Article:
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Soil: not a four letter word

Soil: not a four letter word Photo: © CPRE

This blog was updated on 29 November, 2016. It was originally published on 11 February, 2015.

The word soil has many connotations. Unfortunately, quite a few are bad.

We talk of ‘soiled’ sheets, of night ‘soil’. Graeme Willis blogThe American version isn’t much better. They call it ‘dirt’ which recalls grime and smut. It might be one reason why we consistently fail to appreciate how precious and extraordinary soil is. As a consequence, we give poor protection to this fundamental natural asset.

‘Dirt’ is also the title of a book I read a while ago, which opened my eyes to why soil is so amazing1. First, without it, life on Earth wouldn’t exist. In aeons past, primitive soils were formed by heat-tolerant bacteria. This cooled the earth enough to make it habitable for other organisms. And as soils formed, plants were able to evolve. Soils and plants then worked together to create more soil; and soils became richer as they recycled plant matter into nutrients usable by plants. A simple story, but one that is key to the evolution of life and our presence on Earth. Almost all land-based life needs soil and that life in turn produces soil, which ultimately feeds it. So despite our vast technical ingenuity, we rely on this apparently simple substance for nearly all our food.

Yet we fail to recognise how fragile it is: an incredibly thin skin on our otherwise rocky planet. It takes thousands of years to form to significant depths from weathering and plant and microbial activity, but it can be destroyed in decades or much less. If cared for, it can stay fertile and productive for millennia but if abused we can, literally, lose it. It can be renewed, but only over many generations.

Protecting the future

All this is well known to science and you would imagine that soil and fertile land would be well protected by environmental policy, especially with growing fears about the future of our food supply. Your imagination would be wrong.

There are two things we need to protect if we are to secure production of food for the long term: first, our land capacity and second, the quality and qualities of our soils. Policy on the first is weak. There is one small paragraph (para. 112) in national planning policy to save our ‘Best and Most Versatile soils’ – the best for producing crops: where large amounts of land are needed, councils should ‘seek to’ to use areas with poorer soils for development. We have continued to lose around 9-10,000 acres a year of farmland to housing, roads, and industry. Forty per cent of this is our best land for growing crops. Yet for decades governments have weakened protection for land, as if food production mattered little.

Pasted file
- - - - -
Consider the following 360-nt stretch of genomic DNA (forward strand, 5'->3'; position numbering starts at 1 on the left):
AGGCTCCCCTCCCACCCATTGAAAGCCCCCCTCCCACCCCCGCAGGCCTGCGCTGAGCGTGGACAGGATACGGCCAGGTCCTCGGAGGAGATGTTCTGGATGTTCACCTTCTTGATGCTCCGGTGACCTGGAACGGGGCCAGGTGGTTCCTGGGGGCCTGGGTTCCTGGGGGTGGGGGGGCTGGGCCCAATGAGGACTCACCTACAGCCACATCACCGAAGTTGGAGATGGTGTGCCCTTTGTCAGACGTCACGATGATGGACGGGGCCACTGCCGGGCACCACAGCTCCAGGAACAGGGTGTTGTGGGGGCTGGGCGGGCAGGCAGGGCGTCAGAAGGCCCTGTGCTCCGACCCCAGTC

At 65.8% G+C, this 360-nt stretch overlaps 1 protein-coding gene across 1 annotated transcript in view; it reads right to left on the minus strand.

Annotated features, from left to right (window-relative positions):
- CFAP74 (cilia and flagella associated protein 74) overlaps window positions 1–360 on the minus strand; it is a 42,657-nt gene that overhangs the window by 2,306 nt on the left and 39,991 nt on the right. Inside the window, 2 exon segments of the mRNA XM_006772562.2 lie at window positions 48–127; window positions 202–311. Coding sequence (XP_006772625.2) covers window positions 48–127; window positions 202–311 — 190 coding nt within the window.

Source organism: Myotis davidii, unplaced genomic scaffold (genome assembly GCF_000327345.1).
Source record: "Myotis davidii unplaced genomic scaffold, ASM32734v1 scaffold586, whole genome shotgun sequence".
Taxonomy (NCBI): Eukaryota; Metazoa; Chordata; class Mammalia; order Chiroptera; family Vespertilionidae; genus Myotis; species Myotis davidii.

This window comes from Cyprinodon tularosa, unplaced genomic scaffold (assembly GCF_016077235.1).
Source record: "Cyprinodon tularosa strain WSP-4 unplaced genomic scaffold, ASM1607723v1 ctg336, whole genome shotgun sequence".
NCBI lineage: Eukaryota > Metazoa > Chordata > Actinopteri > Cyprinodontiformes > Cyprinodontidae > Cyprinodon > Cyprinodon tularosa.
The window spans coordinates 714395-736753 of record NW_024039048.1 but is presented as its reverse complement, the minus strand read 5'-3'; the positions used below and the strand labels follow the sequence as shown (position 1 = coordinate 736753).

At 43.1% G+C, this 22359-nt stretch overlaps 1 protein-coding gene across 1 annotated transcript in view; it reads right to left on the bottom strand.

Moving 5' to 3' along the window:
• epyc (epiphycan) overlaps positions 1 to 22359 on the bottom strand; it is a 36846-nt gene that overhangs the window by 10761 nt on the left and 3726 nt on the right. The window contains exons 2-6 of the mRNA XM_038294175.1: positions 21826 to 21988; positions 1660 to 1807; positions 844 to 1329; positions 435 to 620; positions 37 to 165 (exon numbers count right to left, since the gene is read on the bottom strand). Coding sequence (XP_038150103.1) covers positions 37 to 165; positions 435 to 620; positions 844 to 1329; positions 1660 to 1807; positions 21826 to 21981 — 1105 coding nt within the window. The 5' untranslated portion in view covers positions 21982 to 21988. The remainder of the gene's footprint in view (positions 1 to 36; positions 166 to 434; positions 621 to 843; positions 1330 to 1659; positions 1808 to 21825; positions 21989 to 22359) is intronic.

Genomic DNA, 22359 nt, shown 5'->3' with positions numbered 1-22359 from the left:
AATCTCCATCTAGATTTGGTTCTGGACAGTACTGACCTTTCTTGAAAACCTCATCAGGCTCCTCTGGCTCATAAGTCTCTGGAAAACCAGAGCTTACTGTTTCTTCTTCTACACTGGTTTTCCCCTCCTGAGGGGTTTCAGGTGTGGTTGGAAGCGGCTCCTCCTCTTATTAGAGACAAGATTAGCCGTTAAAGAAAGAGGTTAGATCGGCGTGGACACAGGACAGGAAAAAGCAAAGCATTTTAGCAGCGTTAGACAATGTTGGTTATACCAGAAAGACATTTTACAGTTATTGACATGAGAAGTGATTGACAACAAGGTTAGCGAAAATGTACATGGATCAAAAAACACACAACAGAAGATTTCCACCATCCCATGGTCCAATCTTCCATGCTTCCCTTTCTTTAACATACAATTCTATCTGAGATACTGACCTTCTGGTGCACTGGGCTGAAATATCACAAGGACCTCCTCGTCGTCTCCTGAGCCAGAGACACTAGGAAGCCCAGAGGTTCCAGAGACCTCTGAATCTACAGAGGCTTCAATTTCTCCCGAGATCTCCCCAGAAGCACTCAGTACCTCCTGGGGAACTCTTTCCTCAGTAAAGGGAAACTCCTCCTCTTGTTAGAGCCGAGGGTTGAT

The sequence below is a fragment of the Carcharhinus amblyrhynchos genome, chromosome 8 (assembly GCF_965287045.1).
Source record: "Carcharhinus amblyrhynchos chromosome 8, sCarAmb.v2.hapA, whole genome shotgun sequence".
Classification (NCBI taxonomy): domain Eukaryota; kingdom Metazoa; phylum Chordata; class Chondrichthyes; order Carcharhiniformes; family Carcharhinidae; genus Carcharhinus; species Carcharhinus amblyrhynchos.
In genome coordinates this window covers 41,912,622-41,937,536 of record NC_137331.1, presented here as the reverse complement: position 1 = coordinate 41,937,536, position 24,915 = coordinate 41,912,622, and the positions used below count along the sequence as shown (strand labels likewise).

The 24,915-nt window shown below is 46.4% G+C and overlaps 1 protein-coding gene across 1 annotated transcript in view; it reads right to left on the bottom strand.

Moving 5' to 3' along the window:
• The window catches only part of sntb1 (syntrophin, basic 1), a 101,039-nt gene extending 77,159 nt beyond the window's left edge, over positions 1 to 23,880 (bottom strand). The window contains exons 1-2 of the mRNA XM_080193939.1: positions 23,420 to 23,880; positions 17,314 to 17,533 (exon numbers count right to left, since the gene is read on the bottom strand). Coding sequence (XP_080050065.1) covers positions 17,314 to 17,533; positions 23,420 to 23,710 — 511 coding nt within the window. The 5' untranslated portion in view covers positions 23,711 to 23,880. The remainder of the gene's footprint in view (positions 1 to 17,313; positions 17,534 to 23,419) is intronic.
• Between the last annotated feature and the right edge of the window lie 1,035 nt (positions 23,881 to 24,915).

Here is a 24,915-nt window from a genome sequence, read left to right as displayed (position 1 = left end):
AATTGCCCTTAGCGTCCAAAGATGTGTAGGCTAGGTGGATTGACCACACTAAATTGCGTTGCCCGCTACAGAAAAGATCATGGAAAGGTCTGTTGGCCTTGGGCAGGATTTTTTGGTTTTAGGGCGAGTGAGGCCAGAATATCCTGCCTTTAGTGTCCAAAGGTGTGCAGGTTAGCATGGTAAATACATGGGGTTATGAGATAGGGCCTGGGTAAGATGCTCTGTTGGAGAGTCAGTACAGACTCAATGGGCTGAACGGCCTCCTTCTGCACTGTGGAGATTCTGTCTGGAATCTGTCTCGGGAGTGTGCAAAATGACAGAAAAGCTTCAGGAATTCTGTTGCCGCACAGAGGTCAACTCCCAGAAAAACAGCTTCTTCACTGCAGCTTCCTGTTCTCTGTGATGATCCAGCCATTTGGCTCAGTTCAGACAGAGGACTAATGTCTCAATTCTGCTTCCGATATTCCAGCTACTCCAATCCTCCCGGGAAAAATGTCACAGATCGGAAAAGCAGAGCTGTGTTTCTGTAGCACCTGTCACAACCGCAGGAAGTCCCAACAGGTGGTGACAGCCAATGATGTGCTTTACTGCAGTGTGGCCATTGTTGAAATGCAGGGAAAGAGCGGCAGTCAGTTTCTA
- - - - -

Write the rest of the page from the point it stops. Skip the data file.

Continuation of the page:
And what of protecting the soil itself? There are some rewards and some penalties for good soil management but policy here is also too weak. There is a tendency to assume that we can leave it to farmers who ‘know best’. It is true that most farmers know that the soils they farm are their natural capital and source of their wealth. Without soils there is no grass or grazing, no crop or production and many farmers do manage their soils well. Around two-thirds use animal manures on their farms and there are large areas cropped with no ploughing or minimal soil disturbance.

But farmers need to make a living and a profit. Farming, more than ever, is under intense pressure to produce at low cost in a tough and volatile market. The short-term drive to make the sums add up can override protection of the soil. Added to that, the conventional chemical model of farming we have become used to in the past 40 or 50 years does nothing for the incredibly rich and complex population of organisms that keep soil alive and help it to recycle nutrients.

Simple solutions

The solutions aren’t rocket science, nor even soil science. Planning policies and planning authorities need to stop treating greenfield land as an infinite resource and as ‘empty’ space ripe for development. We also need to understand the soil we have better: the soil maps we have are some 30 years old and the way land classified more than 50.

An overhaul is long overdue. Only then we will have the data to monitor the quality of what is being lost and understand its value: the food, the biodiversity the wildlife; the way soil soaks up and filters water, prevents flooding and locks up carbon to reduce the risks of climate change.

To protect soil quality and health, we have, above all, to get farmers and growers across the country on board. They need to be given the incentives to support wider use of techniques to keep their soil in good shape. And in the wake of the Brexit decision, we need a new farming policy post-2020 that principally pays farmers to protect the natural assets they manage and from which we all gain such benefit. There’s evidence, too that if we can build the resilience and natural fertility of soils, we might just produce more food that costs less.

We need to believe that much could change -- and our politicians need to understand that soil is so much more than a four-letter word.

1David R. Montgomery, Dirt- The erosion of civilisations, University of California Press, 2012

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To protect soil quality, we have, above all, to get farmers and growers across the country on board.

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